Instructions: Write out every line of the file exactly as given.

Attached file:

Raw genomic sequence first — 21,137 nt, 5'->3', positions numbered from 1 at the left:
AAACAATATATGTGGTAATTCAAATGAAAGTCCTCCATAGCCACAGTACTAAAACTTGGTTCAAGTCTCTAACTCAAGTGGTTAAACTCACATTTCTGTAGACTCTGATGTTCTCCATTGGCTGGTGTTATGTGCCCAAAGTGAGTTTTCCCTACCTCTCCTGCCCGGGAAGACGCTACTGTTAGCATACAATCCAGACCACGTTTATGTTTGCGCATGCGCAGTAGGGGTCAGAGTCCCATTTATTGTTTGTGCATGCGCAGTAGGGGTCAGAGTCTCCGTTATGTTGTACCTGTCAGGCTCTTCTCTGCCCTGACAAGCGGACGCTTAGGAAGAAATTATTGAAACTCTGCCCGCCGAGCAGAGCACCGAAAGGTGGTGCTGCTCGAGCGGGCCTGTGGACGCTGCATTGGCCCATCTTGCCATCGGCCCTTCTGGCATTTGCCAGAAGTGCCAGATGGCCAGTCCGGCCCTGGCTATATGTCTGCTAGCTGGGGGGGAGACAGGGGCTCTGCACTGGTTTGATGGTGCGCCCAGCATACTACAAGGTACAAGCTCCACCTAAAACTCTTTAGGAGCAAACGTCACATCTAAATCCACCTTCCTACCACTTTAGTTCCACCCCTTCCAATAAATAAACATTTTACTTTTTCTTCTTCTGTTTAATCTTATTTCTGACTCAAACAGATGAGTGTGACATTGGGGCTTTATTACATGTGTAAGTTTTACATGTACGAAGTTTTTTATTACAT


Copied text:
Raw genomic sequence first — 21,137 nt, 5'->3', positions numbered from 1 at the left:
AAACAATATATGTGGTAATTCAAATGAAAGTCCTCCATAGCCACAGTACTAAAACTTGGTTCAAGTCTCTAACTCAAGTGGTTAAACTCACATTTCTGTAGACTCTGATGTTCTCCATTGGCTGGTGTTATGTGCCCAAAGTGAGTTTTCCCTACCTCTCCTGCCCGGGAAGACGCTACTGTTAGCATACAATCCAGACCACGTTTATGTTTGCGCATGCGCAGTAGGGGTCAGAGTCCCATTTATTGTTTGTGCATGCGCAGTAGGGGTCAGAGTCTCCGTTATGTTGTACCTGTCAGGCTCTTCTCTGCCCTGACAAGCGGACGCTTAGGAAGAAATTATTGAAACTCTGCCCGCCGAGCAGAGCACCGAAAGGTGGTGCTGCTCGAGCGGGCCTGTGGACGCTGCATTGGCCCATCTTGCCATCGGCCCTTCTGGCATTTGCCAGAAGTGCCAGATGGCCAGTCCGGCCCTGGCTATATGTCTGCTAGCTGGGGGGGAGACAGGGGCTCTGCACTGGTTTGATGGTGCGCCCAGCATACTACAAGGTACAAGCTCCACCTAAAACTCTTTAGGAGCAAACGTCACATCTAAATCCACCTTCCTACCACTTTAGTTCCACCCCTTCCAATAAATAAACATTTTACTTTTTCTTCTTCTGTTTAATCTTATTTCTGACTCAAACAGATGAGTGTGACATTGGGGCTTTATTACATGTGTAAGTTTTACATGTACGAAGTTTTTTATTACAT